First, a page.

Step 8: Use language that everyone can understand
Principles, policies and guidelines must be clearly expressed, particularly if the material is to be translated. The same is true of any external reports.
Principles, policies and guidelines that explain a company’s approach to corporate responsibility and its implementation should be written in clear and concise language. These materials need to be understood, not only by the senior executives of a company who are responsible for their overall development and implementation, but also by company managers and employees. It is they who will play a key role in putting the principles, policies and guidelines into practice on the ground within each of the company’s business units and throughout its operations. As much as possible, companies should avoid using jargon and prefer a straightforward business-like style and vocabulary.
Materials developed for the purpose of communicating externally a company’s approach to corporate responsibility need to be written in a way that makes them interesting and relevant to a broader audience, which includes shareholders, investors, governments, the general public and the media. This is particularly important in the case of public reports (economic, environmental and social) on the company’s corporate responsibility performance. These materials should present hard data and measures of corporate performance in such a way that can be easily understood by general readers. They should also seek to tell the company story through concrete examples and illustrations of company projects, and what these mean for the people in the communities in which the company operates.
If appropriate, as in the case of global companies, these materials, and especially those for external communications, should be translated into one major international language, usually English, to ensure that they reach a broader audience.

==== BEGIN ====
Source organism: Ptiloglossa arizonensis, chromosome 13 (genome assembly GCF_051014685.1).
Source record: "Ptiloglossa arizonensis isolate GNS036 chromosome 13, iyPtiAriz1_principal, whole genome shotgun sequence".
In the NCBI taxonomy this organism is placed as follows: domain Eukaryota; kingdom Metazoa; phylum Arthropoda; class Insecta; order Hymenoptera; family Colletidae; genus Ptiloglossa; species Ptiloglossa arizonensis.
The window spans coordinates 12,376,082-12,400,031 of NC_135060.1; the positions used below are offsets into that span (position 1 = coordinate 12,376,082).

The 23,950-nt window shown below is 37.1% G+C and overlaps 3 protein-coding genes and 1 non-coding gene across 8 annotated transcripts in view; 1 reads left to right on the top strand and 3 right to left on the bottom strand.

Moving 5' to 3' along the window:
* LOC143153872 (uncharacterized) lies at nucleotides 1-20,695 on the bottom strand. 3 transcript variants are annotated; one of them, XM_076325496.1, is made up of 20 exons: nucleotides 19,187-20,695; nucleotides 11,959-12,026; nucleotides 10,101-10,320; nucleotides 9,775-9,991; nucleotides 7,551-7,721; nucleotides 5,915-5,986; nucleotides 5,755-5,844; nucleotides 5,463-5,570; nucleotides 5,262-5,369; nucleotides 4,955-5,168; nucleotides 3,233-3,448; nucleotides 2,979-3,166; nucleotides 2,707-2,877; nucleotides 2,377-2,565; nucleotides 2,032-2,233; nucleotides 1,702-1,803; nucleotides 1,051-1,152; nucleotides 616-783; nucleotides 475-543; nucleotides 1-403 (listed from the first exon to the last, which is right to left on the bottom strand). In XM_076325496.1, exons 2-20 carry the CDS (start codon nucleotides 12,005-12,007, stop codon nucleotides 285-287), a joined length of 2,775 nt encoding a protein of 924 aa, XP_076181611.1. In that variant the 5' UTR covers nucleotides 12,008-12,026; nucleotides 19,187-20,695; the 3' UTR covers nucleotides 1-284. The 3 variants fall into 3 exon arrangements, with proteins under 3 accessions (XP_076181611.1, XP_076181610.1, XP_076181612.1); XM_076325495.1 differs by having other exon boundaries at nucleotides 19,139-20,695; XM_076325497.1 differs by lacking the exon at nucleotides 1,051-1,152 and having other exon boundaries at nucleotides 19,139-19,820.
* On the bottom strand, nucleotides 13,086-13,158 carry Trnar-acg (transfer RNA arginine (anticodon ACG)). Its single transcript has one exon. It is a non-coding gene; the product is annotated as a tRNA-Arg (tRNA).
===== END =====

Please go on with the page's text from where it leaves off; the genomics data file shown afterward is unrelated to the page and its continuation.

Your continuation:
Increasingly, companies use their websites as a window on the company for an external audience. Many companies now devote a section of their website to explaining their approach to corporate responsibility. Such a section may include the company’s principles, policies and guidelines, to the extent that these are public documents, and also company reports on its corporate responsibility performance. Some companies have also found it useful to translate their website into either a major international language or the languages of countries where they have significant operations. Other companies have chosen to go further and use their website to establish a dialogue with the public at large. This can take the form of an interactive “you tell us box” or “contact box” where the public is invited to send comments and suggestions to the company’s attention on corporate responsibility issues.
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